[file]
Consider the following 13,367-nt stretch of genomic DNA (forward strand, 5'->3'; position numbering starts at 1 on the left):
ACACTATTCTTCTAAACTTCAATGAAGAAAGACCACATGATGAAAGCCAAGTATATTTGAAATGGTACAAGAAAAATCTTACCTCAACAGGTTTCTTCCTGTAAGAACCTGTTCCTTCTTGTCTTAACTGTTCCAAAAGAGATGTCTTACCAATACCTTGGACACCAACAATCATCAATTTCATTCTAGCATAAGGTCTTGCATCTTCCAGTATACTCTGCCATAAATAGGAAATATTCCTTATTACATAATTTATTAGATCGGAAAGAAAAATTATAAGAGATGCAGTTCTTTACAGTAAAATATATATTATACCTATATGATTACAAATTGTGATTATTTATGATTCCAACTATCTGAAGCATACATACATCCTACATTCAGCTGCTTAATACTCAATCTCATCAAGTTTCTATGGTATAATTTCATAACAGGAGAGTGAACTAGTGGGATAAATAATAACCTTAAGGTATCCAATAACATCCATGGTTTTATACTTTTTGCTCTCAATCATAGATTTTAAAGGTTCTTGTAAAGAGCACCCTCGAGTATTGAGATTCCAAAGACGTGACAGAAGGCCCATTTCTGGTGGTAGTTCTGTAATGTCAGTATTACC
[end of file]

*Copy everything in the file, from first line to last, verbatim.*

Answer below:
Consider the following 13,367-nt stretch of genomic DNA (forward strand, 5'->3'; position numbering starts at 1 on the left):
ACACTATTCTTCTAAACTTCAATGAAGAAAGACCACATGATGAAAGCCAAGTATATTTGAAATGGTACAAGAAAAATCTTACCTCAACAGGTTTCTTCCTGTAAGAACCTGTTCCTTCTTGTCTTAACTGTTCCAAAAGAGATGTCTTACCAATACCTTGGACACCAACAATCATCAATTTCATTCTAGCATAAGGTCTTGCATCTTCCAGTATACTCTGCCATAAATAGGAAATATTCCTTATTACATAATTTATTAGATCGGAAAGAAAAATTATAAGAGATGCAGTTCTTTACAGTAAAATATATATTATACCTATATGATTACAAATTGTGATTATTTATGATTCCAACTATCTGAAGCATACATACATCCTACATTCAGCTGCTTAATACTCAATCTCATCAAGTTTCTATGGTATAATTTCATAACAGGAGAGTGAACTAGTGGGATAAATAATAACCTTAAGGTATCCAATAACATCCATGGTTTTATACTTTTTGCTCTCAATCATAGATTTTAAAGGTTCTTGTAAAGAGCACCCTCGAGTATTGAGATTCCAAAGACGTGACAGAAGGCCCATTTCTGGTGGTAGTTCTGTAATGTCAGTATTACC